Tanya Constable was at a Walmart store in Langford, British Columbia, yesterday morning when, her 11-month-old daughter, Myra, started to cry.
When she stopped to breastfeed the child, she was approached by an employee of the store.
“You can’t be here,” Constable, 27, said a female employee told her, suggesting she breastfeed in the washroom instead.
Constable, a child-care worker on maternity leave, asked to speak with a manager.
“The manager said that if someone complains, the store’s policy is to ask them to move,” she said.
According to Constable, there were no other customers in the baby section where she was nursing who could have complained. She left the store.
Kevin Groh, director of corporate affairs for Walmart Canada, apologized on behalf of the store, saying that for the employee to suggest that Constable move to a washroom or change room was wrong.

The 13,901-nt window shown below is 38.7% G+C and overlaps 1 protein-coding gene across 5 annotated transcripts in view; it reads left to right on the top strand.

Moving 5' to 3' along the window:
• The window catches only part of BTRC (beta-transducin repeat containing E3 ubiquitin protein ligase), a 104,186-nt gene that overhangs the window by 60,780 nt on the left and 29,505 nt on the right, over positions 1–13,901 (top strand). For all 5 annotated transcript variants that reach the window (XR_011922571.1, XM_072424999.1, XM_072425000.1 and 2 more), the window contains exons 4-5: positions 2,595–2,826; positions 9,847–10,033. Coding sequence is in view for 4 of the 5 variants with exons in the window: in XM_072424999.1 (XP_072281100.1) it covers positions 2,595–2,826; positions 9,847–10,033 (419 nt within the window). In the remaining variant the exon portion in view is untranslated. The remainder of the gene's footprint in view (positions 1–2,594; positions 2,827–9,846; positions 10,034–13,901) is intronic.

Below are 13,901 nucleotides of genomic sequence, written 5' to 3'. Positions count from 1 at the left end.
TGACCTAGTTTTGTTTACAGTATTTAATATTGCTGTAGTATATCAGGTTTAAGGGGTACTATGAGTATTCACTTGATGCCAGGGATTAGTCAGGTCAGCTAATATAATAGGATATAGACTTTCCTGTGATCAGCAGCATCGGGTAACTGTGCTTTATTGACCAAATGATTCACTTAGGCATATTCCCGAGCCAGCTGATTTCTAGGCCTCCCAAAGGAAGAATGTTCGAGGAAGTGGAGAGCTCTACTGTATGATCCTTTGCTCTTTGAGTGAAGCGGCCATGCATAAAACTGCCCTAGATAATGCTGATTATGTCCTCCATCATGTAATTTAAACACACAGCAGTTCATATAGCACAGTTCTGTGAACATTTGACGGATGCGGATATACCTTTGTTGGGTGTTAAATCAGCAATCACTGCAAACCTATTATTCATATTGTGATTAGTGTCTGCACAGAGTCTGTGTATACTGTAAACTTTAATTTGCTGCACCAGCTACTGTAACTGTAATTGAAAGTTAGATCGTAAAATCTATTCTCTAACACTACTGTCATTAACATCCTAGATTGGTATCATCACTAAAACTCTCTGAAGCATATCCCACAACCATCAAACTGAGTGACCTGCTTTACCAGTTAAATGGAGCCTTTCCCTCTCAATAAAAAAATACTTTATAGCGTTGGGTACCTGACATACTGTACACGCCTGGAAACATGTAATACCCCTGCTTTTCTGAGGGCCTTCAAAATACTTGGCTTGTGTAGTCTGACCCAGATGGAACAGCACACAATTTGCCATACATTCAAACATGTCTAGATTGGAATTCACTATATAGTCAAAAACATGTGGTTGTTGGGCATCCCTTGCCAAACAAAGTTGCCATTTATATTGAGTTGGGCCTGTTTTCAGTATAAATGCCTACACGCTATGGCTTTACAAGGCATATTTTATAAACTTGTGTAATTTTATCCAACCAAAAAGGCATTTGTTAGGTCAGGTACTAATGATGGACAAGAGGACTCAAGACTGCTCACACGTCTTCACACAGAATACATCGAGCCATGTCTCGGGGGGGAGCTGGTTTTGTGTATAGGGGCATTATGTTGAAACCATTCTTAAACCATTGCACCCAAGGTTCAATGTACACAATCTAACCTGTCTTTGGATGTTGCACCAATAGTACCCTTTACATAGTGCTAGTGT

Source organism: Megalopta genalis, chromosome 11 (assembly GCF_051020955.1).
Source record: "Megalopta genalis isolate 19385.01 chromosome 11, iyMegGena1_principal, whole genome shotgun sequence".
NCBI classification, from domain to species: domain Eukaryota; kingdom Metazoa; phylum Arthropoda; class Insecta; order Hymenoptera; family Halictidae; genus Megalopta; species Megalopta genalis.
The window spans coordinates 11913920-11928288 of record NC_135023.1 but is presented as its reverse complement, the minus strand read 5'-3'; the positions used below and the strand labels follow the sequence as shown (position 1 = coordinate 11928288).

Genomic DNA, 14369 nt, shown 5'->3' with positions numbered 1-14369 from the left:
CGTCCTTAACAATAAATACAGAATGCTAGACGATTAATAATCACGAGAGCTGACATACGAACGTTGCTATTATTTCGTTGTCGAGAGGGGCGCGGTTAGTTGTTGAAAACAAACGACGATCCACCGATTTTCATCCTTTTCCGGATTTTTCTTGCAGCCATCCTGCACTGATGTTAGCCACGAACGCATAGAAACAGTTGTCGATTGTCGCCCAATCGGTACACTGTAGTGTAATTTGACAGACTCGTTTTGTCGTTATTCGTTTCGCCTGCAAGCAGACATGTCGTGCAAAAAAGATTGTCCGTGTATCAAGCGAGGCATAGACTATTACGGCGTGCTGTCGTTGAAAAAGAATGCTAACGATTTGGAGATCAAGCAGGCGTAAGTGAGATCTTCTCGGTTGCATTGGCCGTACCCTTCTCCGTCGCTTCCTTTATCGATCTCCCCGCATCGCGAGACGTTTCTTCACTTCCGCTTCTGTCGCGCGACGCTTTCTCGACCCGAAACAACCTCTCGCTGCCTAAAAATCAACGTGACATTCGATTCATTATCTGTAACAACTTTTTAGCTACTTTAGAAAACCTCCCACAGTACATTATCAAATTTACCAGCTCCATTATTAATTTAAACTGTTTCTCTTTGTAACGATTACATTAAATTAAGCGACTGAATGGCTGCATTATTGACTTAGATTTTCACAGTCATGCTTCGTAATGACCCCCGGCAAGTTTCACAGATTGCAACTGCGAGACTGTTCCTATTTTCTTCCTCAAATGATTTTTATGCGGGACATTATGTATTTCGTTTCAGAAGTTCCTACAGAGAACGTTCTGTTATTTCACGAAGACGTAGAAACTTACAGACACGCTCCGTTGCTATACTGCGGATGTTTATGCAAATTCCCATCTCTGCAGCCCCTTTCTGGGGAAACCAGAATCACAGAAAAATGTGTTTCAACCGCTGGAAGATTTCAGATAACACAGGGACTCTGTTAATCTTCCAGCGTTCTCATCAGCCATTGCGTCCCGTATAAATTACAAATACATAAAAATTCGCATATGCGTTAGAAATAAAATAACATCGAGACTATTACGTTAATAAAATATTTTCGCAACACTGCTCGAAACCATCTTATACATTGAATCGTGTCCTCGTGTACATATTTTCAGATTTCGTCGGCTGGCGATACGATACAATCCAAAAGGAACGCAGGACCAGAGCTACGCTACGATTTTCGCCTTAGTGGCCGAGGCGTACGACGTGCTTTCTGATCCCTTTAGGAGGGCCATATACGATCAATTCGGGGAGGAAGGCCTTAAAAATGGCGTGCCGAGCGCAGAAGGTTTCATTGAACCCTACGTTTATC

In fact, Groh said, Wal-Mart’s policy for years has been “absolutely black and white.”
“Customers can breastfeed in whatever manner they see fit anywhere in the store.”
Groh said Friday’s incident was a result of miscommunication. The employee who initially approached Constable did so not because she was breastfeeding, but because she was doing it on a rocking chair meant for display purposes only, he said.
He then went on to say he will be reminding their staff across Canada of the company’s policy.
Maybe they should also install nursing rooms, like some other stores have.
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